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New law the answer?

New law the answer?
Article Type:
News
Publication Date:
2012-04-05
Jurisdiction:
New Zealand

A new corporate manslaughter law in the wake of the Pike River disaster would not resolve the issues that cause workplace accidents, says an employers' association spokesman.

Paul Jarvie, Employer and Manufacturers Association (EMA) occupational health and safety manager, told Safeguard he could understand the emotional argument to increase accountability, but he did not think it would frighten companies into changing their behaviour.

He was wary of laws that only had an effect "after the horse has bolted" and would prefer to see more energy at the front end, with assistance and mentoring to businesses.

The call for the law came from the Council of Trade Unions (CTU) in its submission at the final stage of hearings of the Royal Commission on the Pike River Coal Mine Tragedy. Appearing for the CTU, Ross Wilson told the commissioners that the HSE Act should be changed to introduce a criminal offence of corporate manslaughter, which might generate safety leadership at board level.

But Jarvie pointed to s49 in the HSE Act which he said allowed large fines of up to $500,000, and imprisonment of up to two years, where a person acted in a way they knew was likely to cause serious harm in an employment situation.

However he accepted that the current legislation could be improved by giving DoL more powers for their inspections, and internal audits. Jarvie said more regulatory input was needed for the high hazard industries. He thought the Pike River inquiry would identify "a plethora of things that haven't happened properly".

However, independent Wellington-based safety consultant Eric Holliday said he supported the CTU's call for the new law. "It will bring us in line with UK, Canada and many states of Australia."

Holliday said it was useful in major workplace events where it could be hard to pin the failings on one person. Because of the potential large fines it might also offer more financial redress to those affected.

Holliday thought the financial implications of massive fines would force boards and directors of big corporations to discuss health and safety with more vigour than at present.

Safeguard has previously reported how the introduction in the UK of the Corporate Manslaughter and Corporate Homicide Act 2007 (which came into effect in April 2008) was prompted by the 1987 sinking of cross-channel ferry Herald of Free Enterprise.

The bow doors were left open, the ferry capsized, and 186 people died. The judicial inquiry found the entire ferry company, from the directors to the junior superintendents, was guilty of negligence, but could not find one person or entity to prosecute.

British laws had allowed for companies to be charged with manslaughter, but only if the "directing mind" of an organisation could be linked to the company's failures - all but impossible to prove given the many layers of management in most corporations.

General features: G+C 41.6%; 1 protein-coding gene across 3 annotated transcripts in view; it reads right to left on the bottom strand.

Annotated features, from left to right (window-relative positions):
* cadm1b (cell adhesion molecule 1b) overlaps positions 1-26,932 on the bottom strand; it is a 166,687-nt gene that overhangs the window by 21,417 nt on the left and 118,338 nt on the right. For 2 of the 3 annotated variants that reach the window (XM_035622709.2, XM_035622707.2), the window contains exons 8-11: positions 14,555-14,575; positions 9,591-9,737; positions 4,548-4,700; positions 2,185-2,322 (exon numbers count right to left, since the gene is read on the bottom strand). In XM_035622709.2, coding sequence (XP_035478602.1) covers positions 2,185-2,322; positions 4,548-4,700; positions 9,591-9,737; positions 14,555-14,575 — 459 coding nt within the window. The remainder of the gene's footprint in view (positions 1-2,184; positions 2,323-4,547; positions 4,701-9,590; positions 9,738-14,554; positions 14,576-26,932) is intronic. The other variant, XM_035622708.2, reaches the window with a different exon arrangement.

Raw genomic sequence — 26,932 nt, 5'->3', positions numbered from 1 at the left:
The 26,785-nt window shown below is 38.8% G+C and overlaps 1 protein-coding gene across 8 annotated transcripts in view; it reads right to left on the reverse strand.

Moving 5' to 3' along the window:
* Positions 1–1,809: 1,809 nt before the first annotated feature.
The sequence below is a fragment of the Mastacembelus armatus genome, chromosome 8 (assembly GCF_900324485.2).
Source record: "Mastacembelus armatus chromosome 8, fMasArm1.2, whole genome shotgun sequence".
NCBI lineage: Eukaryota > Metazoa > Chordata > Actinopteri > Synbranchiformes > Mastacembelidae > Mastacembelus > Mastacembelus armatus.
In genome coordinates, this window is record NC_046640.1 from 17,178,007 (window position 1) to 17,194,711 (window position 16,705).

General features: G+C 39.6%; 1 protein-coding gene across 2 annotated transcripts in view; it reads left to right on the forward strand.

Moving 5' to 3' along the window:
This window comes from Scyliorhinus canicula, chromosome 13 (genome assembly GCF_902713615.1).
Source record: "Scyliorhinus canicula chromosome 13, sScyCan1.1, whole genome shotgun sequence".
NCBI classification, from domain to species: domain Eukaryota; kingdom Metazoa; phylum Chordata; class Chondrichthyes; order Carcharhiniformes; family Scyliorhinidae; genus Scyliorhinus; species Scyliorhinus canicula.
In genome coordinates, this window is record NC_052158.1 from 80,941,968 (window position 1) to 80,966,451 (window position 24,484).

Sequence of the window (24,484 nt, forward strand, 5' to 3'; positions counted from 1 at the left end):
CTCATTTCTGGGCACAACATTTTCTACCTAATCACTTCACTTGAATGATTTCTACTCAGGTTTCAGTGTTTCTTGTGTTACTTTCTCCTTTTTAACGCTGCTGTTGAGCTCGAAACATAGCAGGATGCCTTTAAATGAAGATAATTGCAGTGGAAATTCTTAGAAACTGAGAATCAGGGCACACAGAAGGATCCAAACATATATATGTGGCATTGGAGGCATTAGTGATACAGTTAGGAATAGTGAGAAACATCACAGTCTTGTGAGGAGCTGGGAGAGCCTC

Public desire to hold large companies accountable prompted development of the new legislation, which allowed for fines with no upper limit. The UK law was introduced for the prosecution of organisations where there had been a gross failure in the management of health and safety with fatal consequences. That included systems and processes, and how they were operated.

A substantial part of the failure within the organisation must have been at a senior level, meaning the people who made significant decisions about the organisation. That includes those in centralised headquarters functions as well as operational management roles.

Penalties include unlimited fines, remedial orders and publicity orders. A remedial order will require a company or organisation to take steps to remedy any management failure that led to a death.

In New Zealand a company cannot be charged with homicide, only a person can be. However a company, and its directors, can be charged over a fatality under the HSE Act. The fines are capped with a maximum of up to $250,000 where the breach was unintentional, or up to $500,000 for a "knowing" offence.

Simpson Grierson employment law specialist Samantha Turner had previously told Safeguard that while the UK law sounded "more menacing" because of its name, the differences between the countries were not really that great - except for the potential for massive fines in the UK, which was an attractive proposition for those wanting tougher penalties. Turner had asked the NZOHNA-NZISM conference in 2009 whether the attendees would support tougher laws here, to which about half raised their hands.

People Mentioned:
Paul Jarvie; Ross Wilson; Eric Holliday; Samantha Turner
Organisations Mentioned:
Employer and Manufacturers Association; Council of Trade Unions
Reference No:
120405CA-0729

From Alert24 - Safeguard Update

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